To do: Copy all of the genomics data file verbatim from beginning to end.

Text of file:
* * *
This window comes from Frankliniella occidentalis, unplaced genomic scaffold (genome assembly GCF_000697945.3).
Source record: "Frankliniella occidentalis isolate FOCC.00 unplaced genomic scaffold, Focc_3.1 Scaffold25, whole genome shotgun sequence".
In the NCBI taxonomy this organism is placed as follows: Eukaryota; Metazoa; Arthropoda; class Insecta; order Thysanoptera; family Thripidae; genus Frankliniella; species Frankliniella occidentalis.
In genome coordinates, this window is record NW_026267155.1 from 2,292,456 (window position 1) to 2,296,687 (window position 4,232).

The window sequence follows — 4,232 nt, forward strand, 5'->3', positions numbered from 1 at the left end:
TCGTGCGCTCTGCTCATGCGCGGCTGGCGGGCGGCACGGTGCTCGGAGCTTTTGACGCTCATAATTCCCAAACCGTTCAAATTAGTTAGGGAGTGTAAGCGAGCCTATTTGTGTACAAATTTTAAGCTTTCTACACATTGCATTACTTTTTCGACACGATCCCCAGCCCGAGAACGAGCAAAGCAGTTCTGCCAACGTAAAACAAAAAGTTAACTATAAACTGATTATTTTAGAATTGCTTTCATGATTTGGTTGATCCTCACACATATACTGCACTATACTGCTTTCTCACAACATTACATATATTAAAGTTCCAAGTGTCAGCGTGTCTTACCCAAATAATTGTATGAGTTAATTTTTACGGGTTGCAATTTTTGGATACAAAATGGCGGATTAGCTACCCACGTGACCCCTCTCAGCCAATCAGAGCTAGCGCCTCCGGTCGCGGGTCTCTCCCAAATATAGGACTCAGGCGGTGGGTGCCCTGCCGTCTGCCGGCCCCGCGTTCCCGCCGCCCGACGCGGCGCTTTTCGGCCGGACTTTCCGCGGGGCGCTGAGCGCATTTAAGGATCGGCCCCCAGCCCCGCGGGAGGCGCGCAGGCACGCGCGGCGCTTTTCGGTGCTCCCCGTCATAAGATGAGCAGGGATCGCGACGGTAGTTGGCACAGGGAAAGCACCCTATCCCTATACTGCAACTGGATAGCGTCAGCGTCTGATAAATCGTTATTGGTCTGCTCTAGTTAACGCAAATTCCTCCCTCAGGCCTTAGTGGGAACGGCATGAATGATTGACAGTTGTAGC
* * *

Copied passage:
This window comes from Frankliniella occidentalis, unplaced genomic scaffold (genome assembly GCF_000697945.3).
Source record: "Frankliniella occidentalis isolate FOCC.00 unplaced genomic scaffold, Focc_3.1 Scaffold25, whole genome shotgun sequence".
In the NCBI taxonomy this organism is placed as follows: Eukaryota; Metazoa; Arthropoda; class Insecta; order Thysanoptera; family Thripidae; genus Frankliniella; species Frankliniella occidentalis.
In genome coordinates, this window is record NW_026267155.1 from 2,292,456 (window position 1) to 2,296,687 (window position 4,232).

The window sequence follows — 4,232 nt, forward strand, 5'->3', positions numbered from 1 at the left end:
TCGTGCGCTCTGCTCATGCGCGGCTGGCGGGCGGCACGGTGCTCGGAGCTTTTGACGCTCATAATTCCCAAACCGTTCAAATTAGTTAGGGAGTGTAAGCGAGCCTATTTGTGTACAAATTTTAAGCTTTCTACACATTGCATTACTTTTTCGACACGATCCCCAGCCCGAGAACGAGCAAAGCAGTTCTGCCAACGTAAAACAAAAAGTTAACTATAAACTGATTATTTTAGAATTGCTTTCATGATTTGGTTGATCCTCACACATATACTGCACTATACTGCTTTCTCACAACATTACATATATTAAAGTTCCAAGTGTCAGCGTGTCTTACCCAAATAATTGTATGAGTTAATTTTTACGGGTTGCAATTTTTGGATACAAAATGGCGGATTAGCTACCCACGTGACCCCTCTCAGCCAATCAGAGCTAGCGCCTCCGGTCGCGGGTCTCTCCCAAATATAGGACTCAGGCGGTGGGTGCCCTGCCGTCTGCCGGCCCCGCGTTCCCGCCGCCCGACGCGGCGCTTTTCGGCCGGACTTTCCGCGGGGCGCTGAGCGCATTTAAGGATCGGCCCCCAGCCCCGCGGGAGGCGCGCAGGCACGCGCGGCGCTTTTCGGTGCTCCCCGTCATAAGATGAGCAGGGATCGCGACGGTAGTTGGCACAGGGAAAGCACCCTATCCCTATACTGCAACTGGATAGCGTCAGCGTCTGATAAATCGTTATTGGTCTGCTCTAGTTAACGCAAATTCCTCCCTCAGGCCTTAGTGGGAACGGCATGAATGATTGACAGTTGTAGC